At Becker ENT, we generally use a synchronous or hybrid approach.
Research has shown that acoustic measurements can be measured accurately via a telehealth interface. The use of an interface will vary by organization and may also vary by the patient and/or SLP internet connection. Some commonly used interfaces include Zoom, Microsoft Teams, Facetime, and Google Hangouts. Additionally, medical providers often use HIPPA-compliant interfaces including Doxy or BlueJeans so patient information remains protected.
It is important to conduct a telehealth session in a safe and quiet environment. For safety reasons, your provider may ask where you are conducting the session in case of an emergency.
To ensure you get the most out of your appointment, it is best to conduct the session in a quiet, well-lit private space. This will ensure minimal distractions. If you are conducting the session somewhere outside of your home, please be sure you are stationary and with a good internet connection.
Your SLP will walk you through the steps of each exercise from the comfort of your own home. So long as you have a stable internet connection, effective and efficient healthcare is just a click away!
GENDER-AFFIRMING SINGING VOICE CARE
Do you want to be able to sing higher or lower? Maybe you want to sing without tension and strain? Perhaps your goal is to develop a different vocal register/mode, and you have never sung in M1 (chest voice) or M2 (head voice/falsetto) before and want to develop these areas. Or do you want your singing voice to sound more gender-neutral, fluid, masculine, feminine, or just more aligned with your gender identity?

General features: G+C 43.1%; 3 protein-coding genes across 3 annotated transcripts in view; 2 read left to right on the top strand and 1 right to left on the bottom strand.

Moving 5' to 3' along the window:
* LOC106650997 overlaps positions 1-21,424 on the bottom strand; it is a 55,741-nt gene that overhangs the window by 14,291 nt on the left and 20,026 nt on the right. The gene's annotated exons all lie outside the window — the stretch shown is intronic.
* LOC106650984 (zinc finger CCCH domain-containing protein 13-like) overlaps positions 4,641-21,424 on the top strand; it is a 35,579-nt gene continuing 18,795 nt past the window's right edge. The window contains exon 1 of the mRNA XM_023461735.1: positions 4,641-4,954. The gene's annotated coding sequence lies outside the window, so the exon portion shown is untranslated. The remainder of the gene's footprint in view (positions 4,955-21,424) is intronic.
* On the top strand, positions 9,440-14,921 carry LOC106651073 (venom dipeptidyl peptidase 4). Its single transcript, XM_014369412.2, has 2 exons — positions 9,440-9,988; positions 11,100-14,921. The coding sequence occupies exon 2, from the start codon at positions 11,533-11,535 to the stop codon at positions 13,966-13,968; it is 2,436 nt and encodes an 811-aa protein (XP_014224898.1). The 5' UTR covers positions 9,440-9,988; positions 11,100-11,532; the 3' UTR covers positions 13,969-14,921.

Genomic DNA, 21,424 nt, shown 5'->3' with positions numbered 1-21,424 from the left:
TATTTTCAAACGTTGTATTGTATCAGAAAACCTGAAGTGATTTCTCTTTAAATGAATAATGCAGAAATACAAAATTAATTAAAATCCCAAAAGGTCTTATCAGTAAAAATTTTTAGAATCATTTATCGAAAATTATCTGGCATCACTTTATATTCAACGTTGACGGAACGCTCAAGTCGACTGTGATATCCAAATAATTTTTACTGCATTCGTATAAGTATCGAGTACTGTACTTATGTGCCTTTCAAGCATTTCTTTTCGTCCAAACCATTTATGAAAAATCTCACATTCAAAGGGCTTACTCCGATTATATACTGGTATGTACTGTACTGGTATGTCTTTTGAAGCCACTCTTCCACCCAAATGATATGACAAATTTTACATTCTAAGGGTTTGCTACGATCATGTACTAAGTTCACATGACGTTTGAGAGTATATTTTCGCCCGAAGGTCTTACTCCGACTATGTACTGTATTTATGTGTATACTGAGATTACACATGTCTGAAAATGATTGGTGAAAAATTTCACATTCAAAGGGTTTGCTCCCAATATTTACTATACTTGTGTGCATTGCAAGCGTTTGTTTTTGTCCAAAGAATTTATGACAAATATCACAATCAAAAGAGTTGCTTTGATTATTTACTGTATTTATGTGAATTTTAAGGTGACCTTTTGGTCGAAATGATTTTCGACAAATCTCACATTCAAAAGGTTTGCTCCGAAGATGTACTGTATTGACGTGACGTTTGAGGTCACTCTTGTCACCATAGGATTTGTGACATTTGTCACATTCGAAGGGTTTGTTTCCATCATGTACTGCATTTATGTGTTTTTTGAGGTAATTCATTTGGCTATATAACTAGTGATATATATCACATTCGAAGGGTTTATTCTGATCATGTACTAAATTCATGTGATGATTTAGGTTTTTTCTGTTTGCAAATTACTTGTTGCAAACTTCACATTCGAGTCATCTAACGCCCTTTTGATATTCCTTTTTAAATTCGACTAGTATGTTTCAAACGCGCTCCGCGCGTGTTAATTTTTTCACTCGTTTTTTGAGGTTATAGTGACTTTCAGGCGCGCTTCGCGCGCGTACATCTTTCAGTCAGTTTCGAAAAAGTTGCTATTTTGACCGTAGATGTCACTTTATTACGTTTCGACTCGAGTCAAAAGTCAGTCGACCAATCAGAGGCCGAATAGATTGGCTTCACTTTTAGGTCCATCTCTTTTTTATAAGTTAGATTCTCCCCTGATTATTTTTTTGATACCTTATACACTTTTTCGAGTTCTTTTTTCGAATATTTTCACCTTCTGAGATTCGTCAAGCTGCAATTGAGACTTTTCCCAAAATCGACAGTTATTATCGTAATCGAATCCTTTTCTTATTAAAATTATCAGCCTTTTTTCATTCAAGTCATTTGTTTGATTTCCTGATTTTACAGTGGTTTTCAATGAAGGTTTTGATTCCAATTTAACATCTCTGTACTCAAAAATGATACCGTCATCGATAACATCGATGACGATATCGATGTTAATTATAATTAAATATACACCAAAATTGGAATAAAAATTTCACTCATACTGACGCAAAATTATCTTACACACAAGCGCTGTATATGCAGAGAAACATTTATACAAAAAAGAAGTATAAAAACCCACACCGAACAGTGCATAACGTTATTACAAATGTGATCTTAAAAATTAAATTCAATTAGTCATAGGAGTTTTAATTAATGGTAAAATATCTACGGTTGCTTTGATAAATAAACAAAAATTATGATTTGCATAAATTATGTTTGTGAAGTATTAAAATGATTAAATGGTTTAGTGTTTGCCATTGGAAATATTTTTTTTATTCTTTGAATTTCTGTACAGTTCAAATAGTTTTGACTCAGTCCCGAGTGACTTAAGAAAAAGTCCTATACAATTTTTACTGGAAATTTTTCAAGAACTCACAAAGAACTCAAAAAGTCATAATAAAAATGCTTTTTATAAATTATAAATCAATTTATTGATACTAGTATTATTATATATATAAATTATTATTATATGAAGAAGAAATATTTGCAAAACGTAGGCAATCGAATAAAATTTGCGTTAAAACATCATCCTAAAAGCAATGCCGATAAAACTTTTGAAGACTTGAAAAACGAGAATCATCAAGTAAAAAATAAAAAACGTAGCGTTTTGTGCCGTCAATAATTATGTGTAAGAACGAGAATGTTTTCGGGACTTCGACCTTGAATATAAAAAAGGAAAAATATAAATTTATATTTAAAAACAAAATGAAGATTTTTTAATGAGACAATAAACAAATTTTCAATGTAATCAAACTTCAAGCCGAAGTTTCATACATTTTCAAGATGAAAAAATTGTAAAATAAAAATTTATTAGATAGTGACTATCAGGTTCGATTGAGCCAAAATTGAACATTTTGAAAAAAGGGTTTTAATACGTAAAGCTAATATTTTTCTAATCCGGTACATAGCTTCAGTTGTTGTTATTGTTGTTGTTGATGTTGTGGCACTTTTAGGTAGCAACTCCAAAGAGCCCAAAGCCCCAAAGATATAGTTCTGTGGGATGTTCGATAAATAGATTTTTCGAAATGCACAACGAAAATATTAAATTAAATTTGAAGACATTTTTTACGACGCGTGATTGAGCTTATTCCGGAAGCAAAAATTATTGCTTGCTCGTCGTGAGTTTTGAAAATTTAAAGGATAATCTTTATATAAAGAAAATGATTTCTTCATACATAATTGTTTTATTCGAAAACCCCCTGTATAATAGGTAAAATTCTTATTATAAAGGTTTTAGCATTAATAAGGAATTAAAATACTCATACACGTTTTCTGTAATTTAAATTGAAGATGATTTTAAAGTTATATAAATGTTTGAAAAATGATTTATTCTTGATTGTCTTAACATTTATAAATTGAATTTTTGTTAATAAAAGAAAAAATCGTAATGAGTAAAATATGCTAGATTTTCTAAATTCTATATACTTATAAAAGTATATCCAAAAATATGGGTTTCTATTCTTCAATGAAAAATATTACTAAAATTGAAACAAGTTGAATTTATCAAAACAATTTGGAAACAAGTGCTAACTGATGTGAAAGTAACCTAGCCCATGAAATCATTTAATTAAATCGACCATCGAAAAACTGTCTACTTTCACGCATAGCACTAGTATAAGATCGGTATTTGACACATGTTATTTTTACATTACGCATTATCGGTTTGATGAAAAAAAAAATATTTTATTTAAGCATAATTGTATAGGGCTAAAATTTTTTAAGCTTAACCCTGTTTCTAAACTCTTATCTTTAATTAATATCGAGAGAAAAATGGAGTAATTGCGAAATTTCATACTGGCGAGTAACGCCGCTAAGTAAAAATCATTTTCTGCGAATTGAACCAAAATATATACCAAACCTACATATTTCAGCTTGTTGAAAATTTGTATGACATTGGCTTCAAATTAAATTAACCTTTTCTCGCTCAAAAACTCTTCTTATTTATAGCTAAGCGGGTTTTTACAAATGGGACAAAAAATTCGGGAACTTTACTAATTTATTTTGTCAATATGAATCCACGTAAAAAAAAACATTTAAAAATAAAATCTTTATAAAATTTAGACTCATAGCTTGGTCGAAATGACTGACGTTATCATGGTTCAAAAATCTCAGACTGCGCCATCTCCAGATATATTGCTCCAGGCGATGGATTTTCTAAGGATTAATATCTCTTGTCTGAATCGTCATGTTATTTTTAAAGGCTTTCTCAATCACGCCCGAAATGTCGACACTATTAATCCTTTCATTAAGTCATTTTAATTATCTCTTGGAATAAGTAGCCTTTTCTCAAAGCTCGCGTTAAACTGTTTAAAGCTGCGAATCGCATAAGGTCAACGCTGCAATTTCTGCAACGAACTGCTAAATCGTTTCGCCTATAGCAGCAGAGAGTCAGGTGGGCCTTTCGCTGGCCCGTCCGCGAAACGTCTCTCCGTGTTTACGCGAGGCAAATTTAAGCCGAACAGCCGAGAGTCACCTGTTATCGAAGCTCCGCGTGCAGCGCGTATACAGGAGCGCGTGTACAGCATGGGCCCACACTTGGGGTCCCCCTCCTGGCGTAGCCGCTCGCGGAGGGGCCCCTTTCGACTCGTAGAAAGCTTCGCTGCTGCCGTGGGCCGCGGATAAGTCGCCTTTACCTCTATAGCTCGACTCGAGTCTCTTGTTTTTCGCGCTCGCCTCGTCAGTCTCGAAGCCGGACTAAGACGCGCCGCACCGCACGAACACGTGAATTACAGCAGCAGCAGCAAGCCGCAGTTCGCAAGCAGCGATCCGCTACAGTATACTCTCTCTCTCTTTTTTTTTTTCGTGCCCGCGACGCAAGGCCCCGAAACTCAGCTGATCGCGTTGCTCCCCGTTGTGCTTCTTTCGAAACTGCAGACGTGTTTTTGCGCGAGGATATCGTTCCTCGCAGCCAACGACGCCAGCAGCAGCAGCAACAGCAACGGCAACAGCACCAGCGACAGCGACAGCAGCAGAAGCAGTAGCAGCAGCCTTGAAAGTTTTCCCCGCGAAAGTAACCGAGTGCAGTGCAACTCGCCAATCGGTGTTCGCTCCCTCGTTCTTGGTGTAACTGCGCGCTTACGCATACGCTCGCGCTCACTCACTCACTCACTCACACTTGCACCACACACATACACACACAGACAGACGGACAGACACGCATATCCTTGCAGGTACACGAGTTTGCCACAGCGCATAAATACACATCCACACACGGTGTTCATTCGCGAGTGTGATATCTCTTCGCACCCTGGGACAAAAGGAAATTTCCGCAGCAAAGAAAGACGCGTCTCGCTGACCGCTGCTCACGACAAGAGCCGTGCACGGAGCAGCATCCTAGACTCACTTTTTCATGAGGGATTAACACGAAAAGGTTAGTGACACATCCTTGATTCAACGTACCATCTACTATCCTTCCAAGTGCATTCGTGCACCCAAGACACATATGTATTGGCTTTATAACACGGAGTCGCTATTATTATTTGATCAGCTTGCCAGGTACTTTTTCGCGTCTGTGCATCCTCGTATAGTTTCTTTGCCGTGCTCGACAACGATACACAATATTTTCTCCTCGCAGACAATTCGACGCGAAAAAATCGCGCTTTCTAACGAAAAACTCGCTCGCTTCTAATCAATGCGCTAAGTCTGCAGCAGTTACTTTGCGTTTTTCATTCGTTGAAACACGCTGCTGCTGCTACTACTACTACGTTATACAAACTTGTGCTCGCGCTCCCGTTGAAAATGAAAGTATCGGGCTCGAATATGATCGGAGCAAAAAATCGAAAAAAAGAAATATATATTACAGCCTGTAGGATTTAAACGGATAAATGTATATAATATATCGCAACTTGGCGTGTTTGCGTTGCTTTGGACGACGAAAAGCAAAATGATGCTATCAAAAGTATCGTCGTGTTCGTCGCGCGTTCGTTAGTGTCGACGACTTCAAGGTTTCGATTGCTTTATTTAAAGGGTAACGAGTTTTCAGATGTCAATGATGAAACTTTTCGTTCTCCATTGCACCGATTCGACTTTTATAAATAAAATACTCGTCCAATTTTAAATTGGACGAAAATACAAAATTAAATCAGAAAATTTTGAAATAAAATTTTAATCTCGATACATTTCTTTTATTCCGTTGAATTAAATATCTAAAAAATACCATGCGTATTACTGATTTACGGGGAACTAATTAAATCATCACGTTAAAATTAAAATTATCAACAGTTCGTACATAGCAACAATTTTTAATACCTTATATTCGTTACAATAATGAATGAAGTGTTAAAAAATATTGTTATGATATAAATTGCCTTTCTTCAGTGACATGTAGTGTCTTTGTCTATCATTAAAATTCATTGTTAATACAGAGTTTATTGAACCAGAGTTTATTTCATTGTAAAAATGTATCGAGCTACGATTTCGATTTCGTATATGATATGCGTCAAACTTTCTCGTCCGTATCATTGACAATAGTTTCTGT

We can help with that!
With gender-affirming singing voice care, our team of voice-specialized Speech-Language Pathologists will evaluate your speaking and singing voice and work with you to develop and meet your voice goals.
Some goals for voice care may include:
• Establishing a daily singing voice warm-up routine
• Decreasing body tension through musculoskeletal release through circumlaryngeal massage and stretches
• Coordinating the vocal subsystems (respiration, phonation, and resonance) through evidence-based exercises including SOVTEs (semi-occluded vocal tract exercises)
• Understanding/training the different registers/modes of the voice such as M1 (sometimes referred to as “chest”), M2 (sometimes referred to as “head/falsetto”), or using a “mix” of these modes while singing.
• Techniques to alter vocal tract shaping (sometimes called acoustics or resonance) in order to be perceived as more/less feminine, masculine, or non-binary.
• Finding a comfortable pitch with a wide range in which to sing as well as repertoire (songs) that fits that range.